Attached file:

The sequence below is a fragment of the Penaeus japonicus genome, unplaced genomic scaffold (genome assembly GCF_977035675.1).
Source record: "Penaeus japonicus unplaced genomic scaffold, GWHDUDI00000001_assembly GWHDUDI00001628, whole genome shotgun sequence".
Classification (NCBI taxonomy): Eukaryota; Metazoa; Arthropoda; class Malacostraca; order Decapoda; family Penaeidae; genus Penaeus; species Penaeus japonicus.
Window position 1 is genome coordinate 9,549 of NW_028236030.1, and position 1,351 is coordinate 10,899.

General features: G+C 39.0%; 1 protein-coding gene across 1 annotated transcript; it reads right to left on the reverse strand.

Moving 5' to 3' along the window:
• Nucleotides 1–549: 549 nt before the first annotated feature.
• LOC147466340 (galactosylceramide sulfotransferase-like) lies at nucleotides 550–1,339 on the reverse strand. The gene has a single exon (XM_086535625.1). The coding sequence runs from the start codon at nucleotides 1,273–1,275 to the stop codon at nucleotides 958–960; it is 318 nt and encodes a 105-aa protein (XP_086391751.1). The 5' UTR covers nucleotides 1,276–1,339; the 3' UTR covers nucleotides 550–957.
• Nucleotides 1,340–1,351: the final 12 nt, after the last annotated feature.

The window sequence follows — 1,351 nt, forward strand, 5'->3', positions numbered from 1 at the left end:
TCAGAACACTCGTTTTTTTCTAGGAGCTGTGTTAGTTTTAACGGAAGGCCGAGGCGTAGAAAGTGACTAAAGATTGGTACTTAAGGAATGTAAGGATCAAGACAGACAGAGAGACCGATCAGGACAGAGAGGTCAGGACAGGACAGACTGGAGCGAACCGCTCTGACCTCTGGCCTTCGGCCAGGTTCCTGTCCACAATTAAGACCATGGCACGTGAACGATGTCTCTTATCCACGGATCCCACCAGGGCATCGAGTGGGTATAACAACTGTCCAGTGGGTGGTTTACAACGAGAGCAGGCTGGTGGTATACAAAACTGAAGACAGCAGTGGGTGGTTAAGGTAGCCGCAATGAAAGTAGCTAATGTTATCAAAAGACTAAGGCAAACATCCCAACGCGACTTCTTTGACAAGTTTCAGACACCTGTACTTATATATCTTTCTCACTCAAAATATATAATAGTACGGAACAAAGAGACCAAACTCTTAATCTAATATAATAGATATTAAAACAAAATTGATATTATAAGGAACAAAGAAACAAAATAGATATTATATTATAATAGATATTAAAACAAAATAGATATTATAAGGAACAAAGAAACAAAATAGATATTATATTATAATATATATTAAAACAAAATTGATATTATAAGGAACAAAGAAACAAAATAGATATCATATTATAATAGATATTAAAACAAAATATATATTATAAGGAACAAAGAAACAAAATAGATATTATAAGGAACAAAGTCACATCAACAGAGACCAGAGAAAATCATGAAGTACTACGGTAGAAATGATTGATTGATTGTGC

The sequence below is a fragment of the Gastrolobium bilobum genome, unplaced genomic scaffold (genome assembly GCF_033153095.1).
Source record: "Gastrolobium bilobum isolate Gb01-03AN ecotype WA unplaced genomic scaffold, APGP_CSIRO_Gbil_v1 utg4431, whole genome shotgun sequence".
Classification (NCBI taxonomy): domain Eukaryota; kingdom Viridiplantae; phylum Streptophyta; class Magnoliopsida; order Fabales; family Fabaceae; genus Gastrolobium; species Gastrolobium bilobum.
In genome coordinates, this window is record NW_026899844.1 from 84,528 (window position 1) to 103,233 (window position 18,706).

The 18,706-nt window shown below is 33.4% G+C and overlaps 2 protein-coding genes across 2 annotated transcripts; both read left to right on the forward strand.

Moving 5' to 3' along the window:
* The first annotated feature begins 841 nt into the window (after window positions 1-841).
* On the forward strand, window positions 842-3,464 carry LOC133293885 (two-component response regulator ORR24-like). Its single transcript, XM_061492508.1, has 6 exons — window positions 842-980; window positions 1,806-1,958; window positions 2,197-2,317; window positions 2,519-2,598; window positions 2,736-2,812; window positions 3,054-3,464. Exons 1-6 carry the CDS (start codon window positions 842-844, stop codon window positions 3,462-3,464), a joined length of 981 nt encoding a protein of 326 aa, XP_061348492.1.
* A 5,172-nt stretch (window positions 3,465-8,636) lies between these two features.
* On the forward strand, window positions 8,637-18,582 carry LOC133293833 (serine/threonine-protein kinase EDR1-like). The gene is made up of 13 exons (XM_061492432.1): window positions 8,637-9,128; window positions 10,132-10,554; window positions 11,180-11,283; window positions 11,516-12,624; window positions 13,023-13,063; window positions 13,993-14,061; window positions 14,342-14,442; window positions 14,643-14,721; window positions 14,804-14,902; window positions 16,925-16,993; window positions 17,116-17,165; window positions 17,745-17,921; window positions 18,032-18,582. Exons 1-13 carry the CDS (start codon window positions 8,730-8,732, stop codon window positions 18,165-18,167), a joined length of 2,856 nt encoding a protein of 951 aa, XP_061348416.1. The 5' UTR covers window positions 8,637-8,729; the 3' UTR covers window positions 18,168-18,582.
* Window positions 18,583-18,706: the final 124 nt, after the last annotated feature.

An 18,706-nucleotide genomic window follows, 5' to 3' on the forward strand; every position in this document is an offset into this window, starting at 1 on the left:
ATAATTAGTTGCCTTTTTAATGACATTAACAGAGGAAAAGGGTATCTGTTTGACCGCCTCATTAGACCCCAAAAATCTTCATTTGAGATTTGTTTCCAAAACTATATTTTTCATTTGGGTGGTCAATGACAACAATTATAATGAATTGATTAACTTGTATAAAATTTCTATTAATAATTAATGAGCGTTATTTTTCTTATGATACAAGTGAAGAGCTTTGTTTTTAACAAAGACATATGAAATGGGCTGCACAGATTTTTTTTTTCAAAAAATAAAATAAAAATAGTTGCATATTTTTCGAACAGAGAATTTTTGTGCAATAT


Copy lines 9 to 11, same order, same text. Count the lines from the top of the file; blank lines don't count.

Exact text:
• Nucleotides 1,340–1,351: the final 12 nt, after the last annotated feature.

The window sequence follows — 1,351 nt, forward strand, 5'->3', positions numbered from 1 at the left end:
TCAGAACACTCGTTTTTTTCTAGGAGCTGTGTTAGTTTTAACGGAAGGCCGAGGCGTAGAAAGTGACTAAAGATTGGTACTTAAGGAATGTAAGGATCAAGACAGACAGAGAGACCGATCAGGACAGAGAGGTCAGGACAGGACAGACTGGAGCGAACCGCTCTGACCTCTGGCCTTCGGCCAGGTTCCTGTCCACAATTAAGACCATGGCACGTGAACGATGTCTCTTATCCACGGATCCCACCAGGGCATCGAGTGGGTATAACAACTGTCCAGTGGGTGGTTTACAACGAGAGCAGGCTGGTGGTATACAAAACTGAAGACAGCAGTGGGTGGTTAAGGTAGCCGCAATGAAAGTAGCTAATGTTATCAAAAGACTAAGGCAAACATCCCAACGCGACTTCTTTGACAAGTTTCAGACACCTGTACTTATATATCTTTCTCACTCAAAATATATAATAGTACGGAACAAAGAGACCAAACTCTTAATCTAATATAATAGATATTAAAACAAAATTGATATTATAAGGAACAAAGAAACAAAATAGATATTATATTATAATAGATATTAAAACAAAATAGATATTATAAGGAACAAAGAAACAAAATAGATATTATATTATAATATATATTAAAACAAAATTGATATTATAAGGAACAAAGAAACAAAATAGATATCATATTATAATAGATATTAAAACAAAATATATATTATAAGGAACAAAGAAACAAAATAGATATTATAAGGAACAAAGTCACATCAACAGAGACCAGAGAAAATCATGAAGTACTACGGTAGAAATGATTGATTGATTGTGC